Words of Consecration at Mass
#11
(03-12-2017, 01:12 PM)yablabo Wrote: While the issue as to whether "this is my blood" is sufficient or not has not (to my knowledge) been explicitly defined, it has implicitly been rejected for consideration in de Defectibus.  "This is my blood" does not convey the same sense as the consecration formula for the wine, as it does not contain any information about the covenant, mystery of faith, or the pouring out for the remission of sins.

All of which is impliedly included in "my blood", as all the rest refers to the Blood of Christ. It expands on it, but doesn't signify anything other than our Lord's Blood - the pouring out for the remission of sins cannot, in Catholic theology, be anything else.

Maybe you're right that the longer form is needed. But that's never explicitly been defined. I'd also be interested to see what the words are in other rites - and I know the Pope has approved one which doesn't even have words of consecration, although there's debate over that, too.
Reply
#12
(03-17-2017, 02:27 PM)Paul Wrote:
(03-12-2017, 01:12 PM)yablabo Wrote: While the issue as to whether "this is my blood" is sufficient or not has not (to my knowledge) been explicitly defined, it has implicitly been rejected for consideration in de Defectibus.  "This is my blood" does not convey the same sense as the consecration formula for the wine, as it does not contain any information about the covenant, mystery of faith, or the pouring out for the remission of sins.

All of which is impliedly included in "my blood", as all the rest refers to the Blood of Christ. It expands on it, but doesn't signify anything other than our Lord's Blood - the pouring out for the remission of sins cannot, in Catholic theology, be anything else.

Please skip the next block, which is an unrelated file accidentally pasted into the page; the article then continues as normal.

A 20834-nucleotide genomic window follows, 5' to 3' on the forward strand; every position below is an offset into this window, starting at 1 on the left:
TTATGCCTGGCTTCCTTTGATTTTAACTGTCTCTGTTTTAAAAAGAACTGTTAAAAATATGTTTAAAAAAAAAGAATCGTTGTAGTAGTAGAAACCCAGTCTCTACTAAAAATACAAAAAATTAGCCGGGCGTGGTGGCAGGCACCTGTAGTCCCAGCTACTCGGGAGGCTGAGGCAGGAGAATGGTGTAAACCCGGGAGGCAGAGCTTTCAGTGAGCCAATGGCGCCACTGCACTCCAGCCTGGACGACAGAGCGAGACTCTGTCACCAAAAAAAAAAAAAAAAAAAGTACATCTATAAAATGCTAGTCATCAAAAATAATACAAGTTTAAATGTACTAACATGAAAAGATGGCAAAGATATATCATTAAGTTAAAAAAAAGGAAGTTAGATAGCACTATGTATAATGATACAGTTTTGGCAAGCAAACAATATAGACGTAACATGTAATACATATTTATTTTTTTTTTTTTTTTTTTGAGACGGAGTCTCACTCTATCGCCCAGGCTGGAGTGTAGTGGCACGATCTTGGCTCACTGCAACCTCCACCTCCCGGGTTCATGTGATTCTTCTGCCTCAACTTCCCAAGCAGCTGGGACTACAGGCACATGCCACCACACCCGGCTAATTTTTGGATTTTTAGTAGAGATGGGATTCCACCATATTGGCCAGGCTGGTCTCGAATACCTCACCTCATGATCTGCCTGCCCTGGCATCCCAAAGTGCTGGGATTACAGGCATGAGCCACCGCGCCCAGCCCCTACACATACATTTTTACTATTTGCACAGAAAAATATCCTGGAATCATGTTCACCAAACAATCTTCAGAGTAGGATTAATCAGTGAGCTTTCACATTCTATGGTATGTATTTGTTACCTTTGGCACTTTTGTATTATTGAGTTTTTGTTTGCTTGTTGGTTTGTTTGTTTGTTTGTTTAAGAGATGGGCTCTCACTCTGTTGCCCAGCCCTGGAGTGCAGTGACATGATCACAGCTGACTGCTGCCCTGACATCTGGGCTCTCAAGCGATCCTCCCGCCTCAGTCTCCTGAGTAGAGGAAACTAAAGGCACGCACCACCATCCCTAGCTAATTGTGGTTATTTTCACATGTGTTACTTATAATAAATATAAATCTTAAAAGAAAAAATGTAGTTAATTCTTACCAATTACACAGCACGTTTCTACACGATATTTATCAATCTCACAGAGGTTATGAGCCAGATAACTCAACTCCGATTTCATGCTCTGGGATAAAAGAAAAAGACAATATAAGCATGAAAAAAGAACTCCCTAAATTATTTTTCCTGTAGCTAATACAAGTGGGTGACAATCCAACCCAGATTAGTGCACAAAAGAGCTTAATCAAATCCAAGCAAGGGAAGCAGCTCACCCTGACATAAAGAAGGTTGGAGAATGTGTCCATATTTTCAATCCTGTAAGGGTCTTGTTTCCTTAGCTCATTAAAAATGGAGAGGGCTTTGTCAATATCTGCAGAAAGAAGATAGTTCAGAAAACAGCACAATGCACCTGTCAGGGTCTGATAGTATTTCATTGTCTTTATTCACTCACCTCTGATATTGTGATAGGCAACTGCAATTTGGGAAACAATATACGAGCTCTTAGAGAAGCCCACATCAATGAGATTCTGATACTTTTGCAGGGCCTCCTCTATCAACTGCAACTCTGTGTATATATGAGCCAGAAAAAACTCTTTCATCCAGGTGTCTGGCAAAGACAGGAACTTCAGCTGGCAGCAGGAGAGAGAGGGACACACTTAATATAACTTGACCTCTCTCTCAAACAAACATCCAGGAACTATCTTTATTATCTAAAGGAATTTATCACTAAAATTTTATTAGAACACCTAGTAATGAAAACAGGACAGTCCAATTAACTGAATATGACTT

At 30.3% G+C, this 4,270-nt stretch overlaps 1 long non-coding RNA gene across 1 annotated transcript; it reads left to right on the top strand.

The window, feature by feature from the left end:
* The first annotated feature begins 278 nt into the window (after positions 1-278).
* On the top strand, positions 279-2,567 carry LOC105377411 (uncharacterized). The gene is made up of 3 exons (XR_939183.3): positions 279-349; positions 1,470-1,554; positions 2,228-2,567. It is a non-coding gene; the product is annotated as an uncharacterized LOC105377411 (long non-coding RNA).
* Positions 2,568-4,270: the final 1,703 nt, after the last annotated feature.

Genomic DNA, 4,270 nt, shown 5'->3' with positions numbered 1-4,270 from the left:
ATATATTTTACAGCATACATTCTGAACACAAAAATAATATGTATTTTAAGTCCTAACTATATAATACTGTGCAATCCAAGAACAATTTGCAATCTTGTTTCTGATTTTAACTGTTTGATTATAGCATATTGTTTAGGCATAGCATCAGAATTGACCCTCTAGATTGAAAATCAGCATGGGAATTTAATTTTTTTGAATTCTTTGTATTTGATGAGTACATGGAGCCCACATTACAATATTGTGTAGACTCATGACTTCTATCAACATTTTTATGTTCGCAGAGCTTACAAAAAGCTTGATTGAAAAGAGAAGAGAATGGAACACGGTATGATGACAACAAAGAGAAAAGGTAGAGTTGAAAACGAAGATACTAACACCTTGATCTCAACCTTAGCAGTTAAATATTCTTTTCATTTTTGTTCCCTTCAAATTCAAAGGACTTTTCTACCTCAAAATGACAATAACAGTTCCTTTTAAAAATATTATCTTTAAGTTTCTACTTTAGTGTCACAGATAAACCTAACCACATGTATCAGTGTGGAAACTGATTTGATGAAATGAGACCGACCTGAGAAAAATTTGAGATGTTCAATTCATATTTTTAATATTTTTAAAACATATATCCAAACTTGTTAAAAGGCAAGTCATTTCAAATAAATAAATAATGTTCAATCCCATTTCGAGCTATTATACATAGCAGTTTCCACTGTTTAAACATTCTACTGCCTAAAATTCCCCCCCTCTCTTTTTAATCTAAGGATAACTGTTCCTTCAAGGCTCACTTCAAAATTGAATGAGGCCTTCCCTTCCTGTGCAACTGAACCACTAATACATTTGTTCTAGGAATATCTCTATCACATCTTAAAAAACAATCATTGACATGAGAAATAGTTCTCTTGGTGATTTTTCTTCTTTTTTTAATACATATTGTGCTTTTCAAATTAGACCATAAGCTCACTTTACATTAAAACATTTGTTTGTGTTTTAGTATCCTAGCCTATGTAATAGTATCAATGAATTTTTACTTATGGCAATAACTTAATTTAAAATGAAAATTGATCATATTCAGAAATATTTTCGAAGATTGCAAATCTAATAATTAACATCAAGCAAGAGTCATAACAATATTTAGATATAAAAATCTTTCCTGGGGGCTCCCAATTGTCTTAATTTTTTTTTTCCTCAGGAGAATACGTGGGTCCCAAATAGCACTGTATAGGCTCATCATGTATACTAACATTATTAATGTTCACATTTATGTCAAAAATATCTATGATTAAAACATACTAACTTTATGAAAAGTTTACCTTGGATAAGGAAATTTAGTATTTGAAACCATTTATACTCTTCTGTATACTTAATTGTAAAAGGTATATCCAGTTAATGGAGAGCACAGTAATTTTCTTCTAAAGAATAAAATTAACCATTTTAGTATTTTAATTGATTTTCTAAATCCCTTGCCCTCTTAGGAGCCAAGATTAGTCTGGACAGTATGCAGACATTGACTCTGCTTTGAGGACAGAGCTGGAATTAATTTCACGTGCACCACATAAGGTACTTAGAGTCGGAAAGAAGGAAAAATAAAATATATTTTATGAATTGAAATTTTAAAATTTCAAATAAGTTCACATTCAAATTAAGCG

Maybe you're right that the longer form is needed. But that's never explicitly been defined. I'd also be interested to see what the words are in other rites - and I know the Pope has approved one which doesn't even have words of consecration, although there's debate over that, too.
No, cobber. The Form for Consecration has been very particularly defined by immemorial custom/practice and it was explained by St Tom Aquinas even though one of the earliest "Imprimaturs" ordered that Tom's text be altered to agree with the "short form" apparently of the opinion of that bishop.

Tom's real argument/explanation was promulgated at the Council of Trent that specified that the whole Form (of immemorial custom) is necessary to confect the Sacrament. The guts of it is that a Sacrament must "signify what it effects and effect what it signifies". The whole Form is apparent in every rite of Mass of every Christian discipline of Apostolic origin.
Reply




Users browsing this thread: 1 Guest(s)